Likewise, we also have a big clinical neuroimmunology department. They mostly study MS, but someone could try to get a position in a research group like that and as an early career researcher would learn a lot of skills and knowledge that could be of relevance to ME research, then try to educate others in the department and get funding to start doing ME research alongside the MS research, using the same labs and equipment etc.
Of course this depends on the researcher already being motivated to study ME. But I think this could be one way to get biomedical ME research happening in related fields that are already established and have knowledge and resources to contribute.
We're speculating i.e. since we do not have biomarkers for ME. I think the barriers in identifying biomarkers etc. are due to the low level of funding - not the scientists.
There are a wide range of scientists/doctors researching ME e.g. look at the OMF group. So I'm not personally concerned about the scientists - more the very low level of public funding.
I think that the work that OMF is going is a great step forward, but there are not even close to the number of researchers that we need looking at this disease. Suppose OMF does its best work, but comes up empty handed? This is certainly not uncommon in science. We need dozens of research groups with new ideas and approaches to this disease. We have no idea where breakthroughs may come from.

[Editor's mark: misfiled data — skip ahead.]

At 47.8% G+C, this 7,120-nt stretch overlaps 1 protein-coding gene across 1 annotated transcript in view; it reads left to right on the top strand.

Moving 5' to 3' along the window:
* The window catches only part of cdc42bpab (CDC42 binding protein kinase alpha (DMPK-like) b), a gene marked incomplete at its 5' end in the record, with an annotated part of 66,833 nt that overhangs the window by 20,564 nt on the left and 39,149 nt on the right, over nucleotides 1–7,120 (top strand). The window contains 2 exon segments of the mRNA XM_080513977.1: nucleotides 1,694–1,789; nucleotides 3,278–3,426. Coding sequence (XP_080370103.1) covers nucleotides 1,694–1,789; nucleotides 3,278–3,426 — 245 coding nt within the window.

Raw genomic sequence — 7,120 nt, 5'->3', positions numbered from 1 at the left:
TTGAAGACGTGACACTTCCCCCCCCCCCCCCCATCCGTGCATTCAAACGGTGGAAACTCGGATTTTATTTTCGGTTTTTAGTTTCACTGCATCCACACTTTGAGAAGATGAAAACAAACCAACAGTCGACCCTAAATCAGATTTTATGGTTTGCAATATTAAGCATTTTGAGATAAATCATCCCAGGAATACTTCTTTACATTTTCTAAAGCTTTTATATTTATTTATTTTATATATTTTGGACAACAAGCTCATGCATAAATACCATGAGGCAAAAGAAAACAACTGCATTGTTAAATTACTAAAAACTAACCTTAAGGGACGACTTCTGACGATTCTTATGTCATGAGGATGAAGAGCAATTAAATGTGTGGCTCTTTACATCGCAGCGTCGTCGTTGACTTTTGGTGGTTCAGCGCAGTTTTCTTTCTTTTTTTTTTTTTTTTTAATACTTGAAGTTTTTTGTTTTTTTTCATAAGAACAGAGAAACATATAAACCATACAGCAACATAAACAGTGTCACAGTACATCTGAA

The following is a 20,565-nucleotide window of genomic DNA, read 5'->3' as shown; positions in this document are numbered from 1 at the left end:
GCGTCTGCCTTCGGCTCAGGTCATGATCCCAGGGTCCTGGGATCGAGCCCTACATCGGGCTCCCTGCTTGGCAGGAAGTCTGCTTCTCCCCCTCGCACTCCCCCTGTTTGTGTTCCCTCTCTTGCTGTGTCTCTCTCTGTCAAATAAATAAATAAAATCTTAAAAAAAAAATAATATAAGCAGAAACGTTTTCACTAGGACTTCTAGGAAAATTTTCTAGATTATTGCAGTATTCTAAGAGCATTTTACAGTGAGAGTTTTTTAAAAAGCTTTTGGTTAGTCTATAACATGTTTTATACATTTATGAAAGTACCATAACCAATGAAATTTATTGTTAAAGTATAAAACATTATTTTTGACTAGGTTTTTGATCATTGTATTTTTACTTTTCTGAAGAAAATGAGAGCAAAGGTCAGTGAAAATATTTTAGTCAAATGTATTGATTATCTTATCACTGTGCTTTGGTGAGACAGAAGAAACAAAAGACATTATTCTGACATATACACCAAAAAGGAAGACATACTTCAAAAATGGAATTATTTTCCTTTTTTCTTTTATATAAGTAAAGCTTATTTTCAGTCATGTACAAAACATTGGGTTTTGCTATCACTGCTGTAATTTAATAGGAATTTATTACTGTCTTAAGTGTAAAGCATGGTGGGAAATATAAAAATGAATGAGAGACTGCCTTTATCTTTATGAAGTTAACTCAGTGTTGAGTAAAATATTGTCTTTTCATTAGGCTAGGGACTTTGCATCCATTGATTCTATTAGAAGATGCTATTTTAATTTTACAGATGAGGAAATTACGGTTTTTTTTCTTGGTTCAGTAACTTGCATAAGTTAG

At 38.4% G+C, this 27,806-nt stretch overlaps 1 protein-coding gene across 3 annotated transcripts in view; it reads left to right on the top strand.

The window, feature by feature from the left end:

As much as I respect Dr. Davis, we can’t put all of the responsibility - or, for that matter, all of the funding - into OMF. We need an army of good researchers attacking this disease from different directions. And I don’t mean to be grim, but we really need young researchers entering the field. The average age of both our clinicians and our researchers is pretty old. Again, I’m talking about the US - don’t know about anywhere else.
Wow; your comment about the rest of the world stands out.
There are some notable researchers in the UK and the EU; however, in general they don't get public funding. Believe it or not the US looks (relatively) better! I agree with your comments about growing the field and also regarding Ron.
I wasn't sure where to put this as it doesn't deserve its own thread but it was interesting and pertinent, as usual because it was written by someone with personal experience. It's a discussion over medical research funding and how diseases like ME fall through the cracks. From 2018 but like pretty much anything written in the lest 30 years it's every bit as relevant today.
Which cases are you referring to? I'd suggest the are a possible cause (meaning that there are other triggers) Guillain Barre Syndrome? Rheumatic Fever? Acute disseminated encephalomyelitis? Immune thrombocytopenia? Sydenham's chorea?
A key point I'd like to make is that there are hypothetical models where infections can trigger autoimmune syndromes without requiring molecular mimicry.